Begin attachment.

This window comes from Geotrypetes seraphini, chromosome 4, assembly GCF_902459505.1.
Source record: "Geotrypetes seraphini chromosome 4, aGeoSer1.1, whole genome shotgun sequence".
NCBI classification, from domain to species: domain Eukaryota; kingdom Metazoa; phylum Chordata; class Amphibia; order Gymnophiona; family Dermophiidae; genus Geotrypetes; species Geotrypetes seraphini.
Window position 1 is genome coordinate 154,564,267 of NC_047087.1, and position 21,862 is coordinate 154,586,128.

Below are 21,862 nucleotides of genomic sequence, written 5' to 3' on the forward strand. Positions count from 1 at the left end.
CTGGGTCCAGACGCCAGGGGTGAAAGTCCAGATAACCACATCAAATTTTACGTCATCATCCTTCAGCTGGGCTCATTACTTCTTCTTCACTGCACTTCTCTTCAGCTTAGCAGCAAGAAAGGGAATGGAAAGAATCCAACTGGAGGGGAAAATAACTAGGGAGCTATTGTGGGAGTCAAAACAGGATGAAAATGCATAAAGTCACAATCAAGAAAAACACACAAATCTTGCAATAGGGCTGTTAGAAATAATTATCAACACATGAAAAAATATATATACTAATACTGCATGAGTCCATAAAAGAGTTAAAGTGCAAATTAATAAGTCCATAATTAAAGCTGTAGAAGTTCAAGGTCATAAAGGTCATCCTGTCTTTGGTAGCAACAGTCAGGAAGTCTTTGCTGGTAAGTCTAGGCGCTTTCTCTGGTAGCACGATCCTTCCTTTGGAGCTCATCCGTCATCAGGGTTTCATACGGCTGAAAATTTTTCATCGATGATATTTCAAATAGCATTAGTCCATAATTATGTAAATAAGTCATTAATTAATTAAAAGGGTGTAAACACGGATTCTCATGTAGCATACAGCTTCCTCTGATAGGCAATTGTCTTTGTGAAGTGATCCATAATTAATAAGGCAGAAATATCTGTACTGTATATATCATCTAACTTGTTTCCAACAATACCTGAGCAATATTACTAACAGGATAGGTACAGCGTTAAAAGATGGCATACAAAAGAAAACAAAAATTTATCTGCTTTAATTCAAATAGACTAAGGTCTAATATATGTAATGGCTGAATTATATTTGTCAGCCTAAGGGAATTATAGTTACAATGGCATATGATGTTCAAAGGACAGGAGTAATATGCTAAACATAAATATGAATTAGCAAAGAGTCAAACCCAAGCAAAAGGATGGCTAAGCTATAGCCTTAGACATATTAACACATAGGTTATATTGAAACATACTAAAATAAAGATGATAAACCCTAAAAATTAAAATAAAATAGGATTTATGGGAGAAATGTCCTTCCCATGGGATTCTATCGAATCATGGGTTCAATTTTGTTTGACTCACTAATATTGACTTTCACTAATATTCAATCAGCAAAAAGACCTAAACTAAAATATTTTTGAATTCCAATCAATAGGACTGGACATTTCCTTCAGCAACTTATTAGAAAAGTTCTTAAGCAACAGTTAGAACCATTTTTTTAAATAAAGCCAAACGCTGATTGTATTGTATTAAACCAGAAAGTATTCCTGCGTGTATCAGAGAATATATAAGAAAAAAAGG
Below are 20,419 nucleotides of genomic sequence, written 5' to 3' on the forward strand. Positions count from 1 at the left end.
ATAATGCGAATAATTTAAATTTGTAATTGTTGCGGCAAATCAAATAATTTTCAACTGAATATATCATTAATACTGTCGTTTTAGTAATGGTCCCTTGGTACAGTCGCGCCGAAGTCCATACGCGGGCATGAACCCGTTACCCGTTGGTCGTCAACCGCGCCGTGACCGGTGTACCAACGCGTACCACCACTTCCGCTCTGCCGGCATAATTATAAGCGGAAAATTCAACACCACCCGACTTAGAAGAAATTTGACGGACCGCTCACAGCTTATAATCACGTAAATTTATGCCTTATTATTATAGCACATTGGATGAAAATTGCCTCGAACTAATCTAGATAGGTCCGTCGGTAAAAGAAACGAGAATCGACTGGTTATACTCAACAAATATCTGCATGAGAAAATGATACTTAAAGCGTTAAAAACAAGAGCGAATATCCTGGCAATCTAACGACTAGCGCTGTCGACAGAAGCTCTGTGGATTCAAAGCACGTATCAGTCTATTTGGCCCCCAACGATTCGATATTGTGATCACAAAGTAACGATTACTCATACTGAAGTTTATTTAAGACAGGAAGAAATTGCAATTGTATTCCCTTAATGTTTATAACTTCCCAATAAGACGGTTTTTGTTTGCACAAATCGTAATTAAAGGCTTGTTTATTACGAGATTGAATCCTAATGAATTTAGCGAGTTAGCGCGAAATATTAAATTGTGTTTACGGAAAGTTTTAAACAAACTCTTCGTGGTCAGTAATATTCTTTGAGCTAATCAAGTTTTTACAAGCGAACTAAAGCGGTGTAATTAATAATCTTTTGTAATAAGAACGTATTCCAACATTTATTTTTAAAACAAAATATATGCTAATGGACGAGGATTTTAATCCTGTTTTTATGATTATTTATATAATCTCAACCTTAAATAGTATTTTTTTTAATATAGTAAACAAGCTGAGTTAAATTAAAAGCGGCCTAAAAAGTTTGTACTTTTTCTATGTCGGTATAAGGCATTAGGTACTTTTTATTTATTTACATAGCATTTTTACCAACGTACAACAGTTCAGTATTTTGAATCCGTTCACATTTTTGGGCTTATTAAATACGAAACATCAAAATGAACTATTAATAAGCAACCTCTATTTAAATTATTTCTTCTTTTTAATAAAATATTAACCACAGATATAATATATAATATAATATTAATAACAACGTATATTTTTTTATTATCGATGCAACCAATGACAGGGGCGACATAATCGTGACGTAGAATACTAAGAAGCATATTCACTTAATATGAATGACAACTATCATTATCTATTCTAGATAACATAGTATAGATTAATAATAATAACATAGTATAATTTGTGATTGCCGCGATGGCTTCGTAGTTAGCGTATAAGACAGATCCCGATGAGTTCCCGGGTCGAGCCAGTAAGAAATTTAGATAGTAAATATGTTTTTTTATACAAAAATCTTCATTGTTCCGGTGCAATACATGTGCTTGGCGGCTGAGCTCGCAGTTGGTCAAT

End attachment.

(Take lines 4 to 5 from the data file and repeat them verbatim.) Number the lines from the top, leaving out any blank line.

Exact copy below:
Window position 1 is genome coordinate 154,564,267 of NC_047087.1, and position 21,862 is coordinate 154,586,128.

Below are 21,862 nucleotides of genomic sequence, written 5' to 3' on the forward strand. Positions count from 1 at the left end.